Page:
For me, they are undoubtedly: periodical reviews and reviewing; literary biography; and pop psychology about genius, in its nineteenth-century manifestations in medical writing.  Each of these gets a chapter, and each concatenates with the others.  Early reviews fed into periodical sketches, and thence biographies; biography provided data-sets for later (pseudo) medical studies; and medical writing had originally provided many of the diagnostic attitudes and ideas that underpinned the reviewers’ rhetoric of madness.  The modern form of the ancient idea of ‘poetic madness’ (furor poeticus) was the product of reviewers, and the new persona of the ‘mad poet’ (the old vesanus poeta) was the product of biographers.  And the last part of the book, chronologically, discusses writing about degenerate genius from the fin de siècle, which I came to see as the unholy alliance of journalism, life-writing, and popular science (the book gives a more detailed summary about how these discursive domains fit together on pages 207–8.)  Again, this pattern seemed compelling to me in the ways that it foreshadowed the piecemeal combination of formal scrutiny from the perspective of the reviewer, the assessment of ‘life and mind’ from the perspective of the biographer, and the systematic elaboration on the nature of the imagination or creativity from the perspective of the scientist or theorist, that characterizes so much later literary critical practice.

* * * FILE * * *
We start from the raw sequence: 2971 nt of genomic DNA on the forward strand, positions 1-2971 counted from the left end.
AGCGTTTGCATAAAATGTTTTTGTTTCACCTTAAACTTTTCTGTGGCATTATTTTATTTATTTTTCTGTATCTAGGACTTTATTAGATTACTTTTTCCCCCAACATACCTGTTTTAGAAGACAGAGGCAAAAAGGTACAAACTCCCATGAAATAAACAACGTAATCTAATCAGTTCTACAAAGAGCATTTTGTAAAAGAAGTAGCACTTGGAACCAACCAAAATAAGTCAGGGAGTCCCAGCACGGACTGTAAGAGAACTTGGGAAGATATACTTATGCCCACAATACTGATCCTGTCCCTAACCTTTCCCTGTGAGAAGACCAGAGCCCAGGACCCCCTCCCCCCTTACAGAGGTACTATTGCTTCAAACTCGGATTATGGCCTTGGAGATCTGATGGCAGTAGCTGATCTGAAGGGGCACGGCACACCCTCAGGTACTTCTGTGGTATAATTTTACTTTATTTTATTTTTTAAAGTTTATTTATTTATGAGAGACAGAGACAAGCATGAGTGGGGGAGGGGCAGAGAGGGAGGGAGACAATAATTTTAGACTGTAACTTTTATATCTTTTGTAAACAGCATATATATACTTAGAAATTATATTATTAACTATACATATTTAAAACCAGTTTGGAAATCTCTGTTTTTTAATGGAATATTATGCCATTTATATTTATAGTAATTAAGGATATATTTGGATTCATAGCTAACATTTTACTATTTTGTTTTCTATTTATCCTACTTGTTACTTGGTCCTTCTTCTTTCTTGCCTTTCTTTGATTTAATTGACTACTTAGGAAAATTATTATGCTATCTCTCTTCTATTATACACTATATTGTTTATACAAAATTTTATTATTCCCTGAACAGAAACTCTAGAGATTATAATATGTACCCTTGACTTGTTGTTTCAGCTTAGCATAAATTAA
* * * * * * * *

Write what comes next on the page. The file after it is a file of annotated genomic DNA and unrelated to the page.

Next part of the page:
4) Do you think that madness, properly contextualised, deserves to continue to occupy an important place in modern conceptions of Romantic artistry, or would you argue for its decentring or reformulation?